And then we will go onto topics of “how are you’s” but much deeper than the simple reply of, “good”.
The questions I try to use are intentional with the hope to pull more out of my child then generic answers. I want my kids to feel comfortable to express how they are really feeling. “How are you feeling today?” or “Is there anything that you are concerned about?” “Is there anything you want to talk about?” “Do you have any questions about anything?”
And then we talk about our hopes for the day: “What are your plans for this day?” “What are you excited about doing today?” “Are you reading any good books? Tell me about it.”
And then I end our talk with a time of slow – thoughtful – prayer. A time when I first ask them about anything they want to pray about. Usually their answer is reflective upon praying for others in need. I love that about children. So we will go ahead and begin by praying for those people or the animal or the circumstance. Then we will move onto thoughtful words of prayer for one another. I will pray for my child and then my child will pray for me.
“I am so thankful for my son – He is so beautifully made. Every part of him is perfect. He is a joy in my life. I am thankful for who he is, for his sense of humor and his creative mind… I am thankful for his smile and his laughter.” And so on. Speaking truth words about them. All positive words.
“I am so thankful for my daughter God – She is a gem. Everything about her is perfect. I pray that she feels loved by you. I pray that she feels loved by me…most of all I pray that she feels love for herself, for exactly who she is. I am thankful for her kindness and thoughtfulness, her excitement and compassion and curiosity.” And so on.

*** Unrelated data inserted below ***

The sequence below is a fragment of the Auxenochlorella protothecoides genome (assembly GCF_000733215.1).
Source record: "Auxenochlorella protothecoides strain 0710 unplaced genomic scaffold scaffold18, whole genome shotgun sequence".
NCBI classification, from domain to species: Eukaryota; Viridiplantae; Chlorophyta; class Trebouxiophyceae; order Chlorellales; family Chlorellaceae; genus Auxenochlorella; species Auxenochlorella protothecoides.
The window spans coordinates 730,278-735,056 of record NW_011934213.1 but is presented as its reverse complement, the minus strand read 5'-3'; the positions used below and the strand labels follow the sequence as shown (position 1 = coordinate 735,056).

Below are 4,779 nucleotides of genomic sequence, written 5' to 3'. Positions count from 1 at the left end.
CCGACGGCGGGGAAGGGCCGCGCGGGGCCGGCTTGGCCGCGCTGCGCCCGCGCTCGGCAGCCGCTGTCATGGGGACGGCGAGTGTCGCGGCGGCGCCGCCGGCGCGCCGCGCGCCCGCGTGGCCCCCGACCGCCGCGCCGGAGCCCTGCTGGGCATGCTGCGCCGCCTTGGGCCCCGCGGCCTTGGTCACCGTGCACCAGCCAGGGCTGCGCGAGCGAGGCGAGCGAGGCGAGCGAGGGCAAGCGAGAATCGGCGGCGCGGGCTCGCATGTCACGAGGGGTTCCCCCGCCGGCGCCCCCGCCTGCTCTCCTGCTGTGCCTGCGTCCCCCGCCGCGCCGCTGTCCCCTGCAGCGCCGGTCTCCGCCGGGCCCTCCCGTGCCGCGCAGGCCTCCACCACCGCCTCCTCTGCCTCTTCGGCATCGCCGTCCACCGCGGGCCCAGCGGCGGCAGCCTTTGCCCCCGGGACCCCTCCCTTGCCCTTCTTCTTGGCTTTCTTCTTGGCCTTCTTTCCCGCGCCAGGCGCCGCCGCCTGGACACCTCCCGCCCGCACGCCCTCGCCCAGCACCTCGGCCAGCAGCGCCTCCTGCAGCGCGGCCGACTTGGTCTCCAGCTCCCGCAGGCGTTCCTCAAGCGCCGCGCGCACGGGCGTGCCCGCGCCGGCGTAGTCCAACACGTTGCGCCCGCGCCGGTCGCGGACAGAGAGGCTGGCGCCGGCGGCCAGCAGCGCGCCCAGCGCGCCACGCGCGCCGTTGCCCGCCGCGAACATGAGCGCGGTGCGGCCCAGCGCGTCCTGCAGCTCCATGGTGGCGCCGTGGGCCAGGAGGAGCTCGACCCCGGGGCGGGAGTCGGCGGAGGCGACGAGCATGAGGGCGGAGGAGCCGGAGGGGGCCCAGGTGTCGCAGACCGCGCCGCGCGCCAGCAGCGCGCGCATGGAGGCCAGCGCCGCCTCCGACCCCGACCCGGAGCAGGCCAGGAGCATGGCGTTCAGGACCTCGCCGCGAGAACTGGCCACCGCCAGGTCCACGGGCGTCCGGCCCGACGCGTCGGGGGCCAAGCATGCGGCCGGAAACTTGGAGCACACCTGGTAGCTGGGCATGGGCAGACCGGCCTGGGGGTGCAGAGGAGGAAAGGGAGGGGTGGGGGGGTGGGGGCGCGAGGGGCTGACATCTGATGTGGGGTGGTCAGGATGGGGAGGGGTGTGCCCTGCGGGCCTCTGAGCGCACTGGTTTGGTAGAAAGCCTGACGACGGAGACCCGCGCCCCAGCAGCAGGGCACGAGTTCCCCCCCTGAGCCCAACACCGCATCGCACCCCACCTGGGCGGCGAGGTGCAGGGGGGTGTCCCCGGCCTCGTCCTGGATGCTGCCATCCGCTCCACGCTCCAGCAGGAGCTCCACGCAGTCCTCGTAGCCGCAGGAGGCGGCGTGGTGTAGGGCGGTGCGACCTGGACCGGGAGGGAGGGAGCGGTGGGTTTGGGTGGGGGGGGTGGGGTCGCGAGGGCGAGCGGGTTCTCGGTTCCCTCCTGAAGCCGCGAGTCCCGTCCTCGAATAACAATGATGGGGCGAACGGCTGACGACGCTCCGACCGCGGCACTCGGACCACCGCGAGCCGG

Then they will pray for me. We give and receive. We talk and we listen. My hope is that it opens a space and a doorway in which my kids can practice being still. Saying kind things to those that they love and to speak life into others, and a time to be able to open up and talk.
Then we end it with something like this… I hold my sons face in my hands. Or if I am with my daughter I hold my daughters face and I look into her eyes and say: “I see the spark of God in your eyes…”
Or I look into my son’s eyes and say, “I see the spark of God in your eyes.” With his personality, his eyes smile back at me and he sincerely replies, “Thank you” and then says, “I see the spark in your eyes too…” He looks deep into my eyes with his rich brown eyed-gaze, contemplating the spark with depth and warmth.
My daughter’s reaction, when I first told her those words was to open her eyes really big and dramatically and say back to me, “You can see the spark!!?” And then inquires with her inquisitive mind, “What do you mean? How can you see God in my eyes?” And question after question, which I am in a mind frame of listening and talking, so I am devoted to her questions wholeheartedly… she then tells me that she sees my personality in my eyes and I tell her that I see her personality in her crazy eyes.
I love the differences between my two kids. Different personalities. Different reactions to the same scenario. A different language.
Namaste, is a word that means I see the divine spark within you. I remember learning what this word meant years back after reading a book by Shane Claiborne, as he was inspired by his time spent with Mother Teresa whilst volunteering in Calcutta, India where he discovered this word. It inspired me to end my prayer time with my children by speaking about the spark of God in their eyes. Namaste is such a relevant word. We are all created in the image of God. ALL OF US. Thus within our eyes, we see the spark of the divine. I personally think it is seriously one of the most beautiful concepts in this life-lived-world.
May the peace and love of God be with you in the spaces in which you live on this day.
– Jenny Rose Foster